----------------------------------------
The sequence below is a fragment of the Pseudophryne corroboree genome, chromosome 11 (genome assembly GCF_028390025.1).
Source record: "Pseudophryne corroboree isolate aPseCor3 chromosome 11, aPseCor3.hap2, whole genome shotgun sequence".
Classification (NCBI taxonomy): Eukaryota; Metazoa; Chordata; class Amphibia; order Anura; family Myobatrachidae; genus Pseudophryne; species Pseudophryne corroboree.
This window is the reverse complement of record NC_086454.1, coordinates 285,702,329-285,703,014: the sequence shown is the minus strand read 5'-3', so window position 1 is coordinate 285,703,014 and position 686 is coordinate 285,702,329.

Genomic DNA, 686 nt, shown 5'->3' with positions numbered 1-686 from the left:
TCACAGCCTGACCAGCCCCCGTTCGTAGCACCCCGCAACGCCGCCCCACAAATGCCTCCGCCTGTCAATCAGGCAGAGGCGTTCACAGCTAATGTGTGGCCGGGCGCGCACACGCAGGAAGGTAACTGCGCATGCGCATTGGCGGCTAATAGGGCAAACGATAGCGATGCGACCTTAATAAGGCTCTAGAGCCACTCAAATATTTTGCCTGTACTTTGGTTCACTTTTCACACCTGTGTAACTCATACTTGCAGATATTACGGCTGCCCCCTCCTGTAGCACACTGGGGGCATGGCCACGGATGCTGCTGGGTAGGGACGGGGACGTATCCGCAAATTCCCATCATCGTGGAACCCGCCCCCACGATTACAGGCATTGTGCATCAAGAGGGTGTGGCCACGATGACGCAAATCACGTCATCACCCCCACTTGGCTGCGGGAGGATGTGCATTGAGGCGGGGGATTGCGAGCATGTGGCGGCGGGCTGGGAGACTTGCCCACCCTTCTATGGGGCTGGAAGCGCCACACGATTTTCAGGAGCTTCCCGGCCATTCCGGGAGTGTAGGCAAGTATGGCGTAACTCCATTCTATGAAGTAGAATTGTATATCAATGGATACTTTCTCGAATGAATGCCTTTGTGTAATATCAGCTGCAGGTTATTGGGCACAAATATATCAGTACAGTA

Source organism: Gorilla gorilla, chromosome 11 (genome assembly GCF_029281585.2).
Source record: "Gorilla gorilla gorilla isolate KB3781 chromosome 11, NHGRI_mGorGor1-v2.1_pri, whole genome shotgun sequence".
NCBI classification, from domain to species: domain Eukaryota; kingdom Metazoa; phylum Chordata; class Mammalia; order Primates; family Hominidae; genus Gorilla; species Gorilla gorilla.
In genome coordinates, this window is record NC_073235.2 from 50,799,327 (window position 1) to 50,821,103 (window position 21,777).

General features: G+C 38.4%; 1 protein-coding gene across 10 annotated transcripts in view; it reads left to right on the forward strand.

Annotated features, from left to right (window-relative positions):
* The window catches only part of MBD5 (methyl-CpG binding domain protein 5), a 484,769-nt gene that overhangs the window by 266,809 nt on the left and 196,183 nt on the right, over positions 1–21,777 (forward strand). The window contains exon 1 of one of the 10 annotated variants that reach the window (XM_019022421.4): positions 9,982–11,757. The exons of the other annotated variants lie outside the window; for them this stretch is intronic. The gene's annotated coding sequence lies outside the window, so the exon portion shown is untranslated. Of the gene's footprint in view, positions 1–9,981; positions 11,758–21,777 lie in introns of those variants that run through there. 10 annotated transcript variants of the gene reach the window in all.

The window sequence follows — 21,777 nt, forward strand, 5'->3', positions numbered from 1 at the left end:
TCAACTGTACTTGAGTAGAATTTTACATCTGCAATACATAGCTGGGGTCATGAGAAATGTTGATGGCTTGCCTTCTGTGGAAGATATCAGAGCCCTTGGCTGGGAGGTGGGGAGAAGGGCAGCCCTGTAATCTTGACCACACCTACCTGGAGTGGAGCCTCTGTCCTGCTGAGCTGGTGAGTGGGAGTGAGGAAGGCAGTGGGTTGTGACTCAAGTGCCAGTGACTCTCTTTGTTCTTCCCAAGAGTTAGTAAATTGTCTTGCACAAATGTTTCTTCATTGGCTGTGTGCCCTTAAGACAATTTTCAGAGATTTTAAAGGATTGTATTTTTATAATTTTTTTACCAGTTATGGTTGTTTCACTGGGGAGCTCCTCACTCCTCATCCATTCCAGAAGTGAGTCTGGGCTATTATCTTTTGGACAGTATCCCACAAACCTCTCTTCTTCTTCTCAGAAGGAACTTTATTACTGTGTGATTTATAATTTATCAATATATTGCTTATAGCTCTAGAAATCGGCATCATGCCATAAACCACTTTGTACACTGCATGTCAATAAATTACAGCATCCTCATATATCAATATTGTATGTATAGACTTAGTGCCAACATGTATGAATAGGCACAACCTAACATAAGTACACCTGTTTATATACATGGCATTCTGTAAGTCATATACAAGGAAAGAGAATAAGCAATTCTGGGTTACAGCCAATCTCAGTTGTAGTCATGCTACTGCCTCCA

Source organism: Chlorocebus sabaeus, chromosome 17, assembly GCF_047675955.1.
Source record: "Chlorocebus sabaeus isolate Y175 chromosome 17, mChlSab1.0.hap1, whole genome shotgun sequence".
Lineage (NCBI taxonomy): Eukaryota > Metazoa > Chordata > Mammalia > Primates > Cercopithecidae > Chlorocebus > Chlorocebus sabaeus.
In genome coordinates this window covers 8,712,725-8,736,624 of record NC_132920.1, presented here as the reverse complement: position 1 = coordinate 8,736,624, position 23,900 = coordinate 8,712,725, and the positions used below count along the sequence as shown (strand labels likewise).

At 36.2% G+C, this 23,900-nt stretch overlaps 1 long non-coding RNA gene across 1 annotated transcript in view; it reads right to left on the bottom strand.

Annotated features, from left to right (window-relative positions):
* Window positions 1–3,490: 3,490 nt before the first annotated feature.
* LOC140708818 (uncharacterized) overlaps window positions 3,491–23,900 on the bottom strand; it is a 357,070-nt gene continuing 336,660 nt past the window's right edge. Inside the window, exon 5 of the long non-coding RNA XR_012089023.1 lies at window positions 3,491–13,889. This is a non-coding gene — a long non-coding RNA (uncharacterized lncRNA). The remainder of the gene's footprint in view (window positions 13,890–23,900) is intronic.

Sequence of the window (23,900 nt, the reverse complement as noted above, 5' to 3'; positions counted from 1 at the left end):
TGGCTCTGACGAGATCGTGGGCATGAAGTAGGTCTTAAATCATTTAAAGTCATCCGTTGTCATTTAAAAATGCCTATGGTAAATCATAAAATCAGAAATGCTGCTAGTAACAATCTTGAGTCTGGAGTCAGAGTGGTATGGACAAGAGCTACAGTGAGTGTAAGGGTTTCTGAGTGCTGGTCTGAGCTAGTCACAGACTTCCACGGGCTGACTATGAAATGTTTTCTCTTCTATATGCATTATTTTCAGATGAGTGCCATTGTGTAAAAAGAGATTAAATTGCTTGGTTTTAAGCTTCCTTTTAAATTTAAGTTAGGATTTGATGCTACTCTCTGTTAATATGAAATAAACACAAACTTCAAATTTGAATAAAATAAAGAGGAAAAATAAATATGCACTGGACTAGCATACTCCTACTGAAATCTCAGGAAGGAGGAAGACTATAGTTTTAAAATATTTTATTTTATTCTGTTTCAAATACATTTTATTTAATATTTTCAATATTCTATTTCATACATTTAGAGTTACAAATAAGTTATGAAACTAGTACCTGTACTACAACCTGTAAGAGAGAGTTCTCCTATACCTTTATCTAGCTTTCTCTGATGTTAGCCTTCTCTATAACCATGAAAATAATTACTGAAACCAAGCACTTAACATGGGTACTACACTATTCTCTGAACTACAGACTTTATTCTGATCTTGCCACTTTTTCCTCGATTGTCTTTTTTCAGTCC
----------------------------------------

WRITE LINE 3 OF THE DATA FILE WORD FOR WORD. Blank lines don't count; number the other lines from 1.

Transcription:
Classification (NCBI taxonomy): Eukaryota; Metazoa; Chordata; class Amphibia; order Anura; family Myobatrachidae; genus Pseudophryne; species Pseudophryne corroboree.